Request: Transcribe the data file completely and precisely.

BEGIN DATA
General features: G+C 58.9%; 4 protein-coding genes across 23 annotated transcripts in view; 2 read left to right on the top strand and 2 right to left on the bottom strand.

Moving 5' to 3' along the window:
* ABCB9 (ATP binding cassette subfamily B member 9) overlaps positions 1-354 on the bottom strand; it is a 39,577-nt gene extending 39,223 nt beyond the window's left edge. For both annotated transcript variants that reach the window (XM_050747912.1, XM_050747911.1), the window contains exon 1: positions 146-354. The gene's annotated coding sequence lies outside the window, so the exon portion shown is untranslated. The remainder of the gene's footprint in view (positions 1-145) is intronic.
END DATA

General features: G+C 58.9%; 4 protein-coding genes across 23 annotated transcripts in view; 2 read left to right on the top strand and 2 right to left on the bottom strand.

Moving 5' to 3' along the window:
* ABCB9 (ATP binding cassette subfamily B member 9) overlaps positions 1-354 on the bottom strand; it is a 39,577-nt gene extending 39,223 nt beyond the window's left edge. For both annotated transcript variants that reach the window (XM_050747912.1, XM_050747911.1), the window contains exon 1: positions 146-354. The gene's annotated coding sequence lies outside the window, so the exon portion shown is untranslated. The remainder of the gene's footprint in view (positions 1-145) is intronic.